VC: Yes. It gets carried out. The word “binding” is a pretty good word. It’s a neutral word. A lot of people are familiar with the idea of chelation. If you get in a trauma situation or get poisoned, you’re going to go to the hospital. You will be given some very powerful chelation agent to suck up the poison as fast as possible. Clay is not a chelator because in chelation, when it grabs a toxin, it creates a new compound that is often toxic—but less toxic. The detox system in our body works this way. We go through different stages where we reduce the toxins step by step and then get them out. In most of what’s going on with clay, it does this cationic exchange. It’s like a magnet. It can be a lot gentler for detoxing.
HG: I wonder who first thought of it for internal use. I would equate clay or the use of clay as a topical application. I could picture it for my face, or if I had a rash on my arm. I wouldn’t think of ingesting it. I wonder when that practice began. Do you have any idea?
Clay healing properties
VC: It would be impossible to trace perfectly because the animals were doing it before us. There are thousands of years of history that we do know of. One of the nefarious motivations was royalty trying to protect themselves from poisoning. They would take clay with all their meals. In every culture, we’ll see that. You’ll see, for example, in the animal kingdom I believe it’s one of the tropical birds that first consumes clay so it can then go consume a certain type of berry that would be toxic to it. It’s a seasonal thing that it does. It’s quite amazing because we see different animals use clay; even elephants will have their favorite places to go for clay. They’ll prefer one area over another.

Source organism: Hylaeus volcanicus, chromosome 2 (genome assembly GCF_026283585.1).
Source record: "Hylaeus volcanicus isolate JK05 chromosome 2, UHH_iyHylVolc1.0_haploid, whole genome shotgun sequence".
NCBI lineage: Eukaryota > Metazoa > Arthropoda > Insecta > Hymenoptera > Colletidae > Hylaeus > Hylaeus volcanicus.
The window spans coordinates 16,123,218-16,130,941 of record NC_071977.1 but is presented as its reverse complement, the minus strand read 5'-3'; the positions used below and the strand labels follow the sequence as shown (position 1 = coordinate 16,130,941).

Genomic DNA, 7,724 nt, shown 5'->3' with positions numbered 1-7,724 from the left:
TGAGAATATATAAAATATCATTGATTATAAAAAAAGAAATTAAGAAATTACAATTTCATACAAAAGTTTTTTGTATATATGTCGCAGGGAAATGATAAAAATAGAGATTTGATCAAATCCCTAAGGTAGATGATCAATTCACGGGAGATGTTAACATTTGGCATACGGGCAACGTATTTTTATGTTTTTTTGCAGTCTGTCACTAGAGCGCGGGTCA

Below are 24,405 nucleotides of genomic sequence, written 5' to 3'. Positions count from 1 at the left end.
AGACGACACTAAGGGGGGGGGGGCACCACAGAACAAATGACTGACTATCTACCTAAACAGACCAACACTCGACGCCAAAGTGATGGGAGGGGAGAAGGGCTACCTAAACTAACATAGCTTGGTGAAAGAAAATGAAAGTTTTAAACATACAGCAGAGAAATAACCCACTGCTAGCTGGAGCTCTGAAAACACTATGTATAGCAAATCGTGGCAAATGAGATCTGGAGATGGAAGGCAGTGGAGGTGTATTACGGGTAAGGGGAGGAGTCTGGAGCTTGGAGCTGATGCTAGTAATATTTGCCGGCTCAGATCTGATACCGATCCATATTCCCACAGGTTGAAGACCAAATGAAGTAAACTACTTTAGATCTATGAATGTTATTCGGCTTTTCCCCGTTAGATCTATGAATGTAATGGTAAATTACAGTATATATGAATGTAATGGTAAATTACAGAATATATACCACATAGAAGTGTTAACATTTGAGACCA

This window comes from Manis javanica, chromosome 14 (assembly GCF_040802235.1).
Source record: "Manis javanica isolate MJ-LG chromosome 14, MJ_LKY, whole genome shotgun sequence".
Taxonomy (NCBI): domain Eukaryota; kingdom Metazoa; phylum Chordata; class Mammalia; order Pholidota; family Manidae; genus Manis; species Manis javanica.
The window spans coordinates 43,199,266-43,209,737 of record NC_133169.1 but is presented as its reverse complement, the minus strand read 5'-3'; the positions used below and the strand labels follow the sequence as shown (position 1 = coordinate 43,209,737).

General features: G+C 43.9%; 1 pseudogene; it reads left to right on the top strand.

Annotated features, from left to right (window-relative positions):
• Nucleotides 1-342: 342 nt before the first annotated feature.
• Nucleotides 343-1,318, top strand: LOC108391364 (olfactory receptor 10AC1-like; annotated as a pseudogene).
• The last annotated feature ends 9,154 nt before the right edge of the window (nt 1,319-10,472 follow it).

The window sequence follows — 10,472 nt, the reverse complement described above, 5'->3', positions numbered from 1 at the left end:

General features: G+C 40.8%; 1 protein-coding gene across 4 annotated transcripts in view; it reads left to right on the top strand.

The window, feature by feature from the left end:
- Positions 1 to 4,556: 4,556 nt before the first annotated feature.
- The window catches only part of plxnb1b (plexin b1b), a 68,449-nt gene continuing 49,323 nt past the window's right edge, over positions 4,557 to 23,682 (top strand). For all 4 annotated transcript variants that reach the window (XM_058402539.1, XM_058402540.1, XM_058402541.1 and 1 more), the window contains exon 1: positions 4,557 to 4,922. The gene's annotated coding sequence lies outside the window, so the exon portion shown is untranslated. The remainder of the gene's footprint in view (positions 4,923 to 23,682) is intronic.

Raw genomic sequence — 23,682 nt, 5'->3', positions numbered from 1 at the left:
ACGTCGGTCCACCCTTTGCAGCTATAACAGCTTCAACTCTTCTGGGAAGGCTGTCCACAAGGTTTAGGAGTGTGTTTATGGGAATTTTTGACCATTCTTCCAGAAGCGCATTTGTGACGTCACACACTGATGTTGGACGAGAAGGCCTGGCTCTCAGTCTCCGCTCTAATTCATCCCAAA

HG: That conjures up nice memories for me of when I went to Kenya and Zimbabwe. I was able to see some elephants dust bathing. They must have known exactly what they needed and gone to the right clay hole.
VC: Animals seem to know much more than us instinctively and probably through some trial and error also. That’s the way we learn.
HG: Don’t pregnant women sometimes get a craving for clay or dirt? Don’t they call that condition pica?
VC: That’s interesting. I haven’t heard that in a very long time. Women’s intuition seems to be at a peak during pregnancy. They get cravings for things that the body knows it needs. Clay is fantastic during that time. There’s another thing women do. Especially for the first pregnancy, they will tend to dump a lot of their toxins into the first child. It is good if we can prevent some of that. The mother is also dumping everything else to assist the child from her own body.
HG: We want to return to this instinctive use of clay. I’m happy to report in the circles I run in, that this whole pandemic time has made people think, “What is more natural? What am I going to turn to, to shore up my body’s health?” A lot of people do see the benefits of the earth itself, and that’s where clay comes from.
VC: I love to talk about the idea that the earth itself gives us so many things to help us heal. There are many types of clay, and they can be used in combination. I’ll even use a combination of three different clays. The earth is amazing. Weston Price even noticed it and wrote a little bit about clay that he observed being used. The earth provides for us if we know where to look. For me, it has come to the forefront these last couple of years. From my perspective, every problem is a result of malnutrition and toxicity. Clay is hitting both of those things. It’s giving us a bit of nourishment. It’s not food, but because of the way it works with the mechanism of cationic exchange, it’s giving us a tiny bit of good minerals while it’s grabbing the toxins.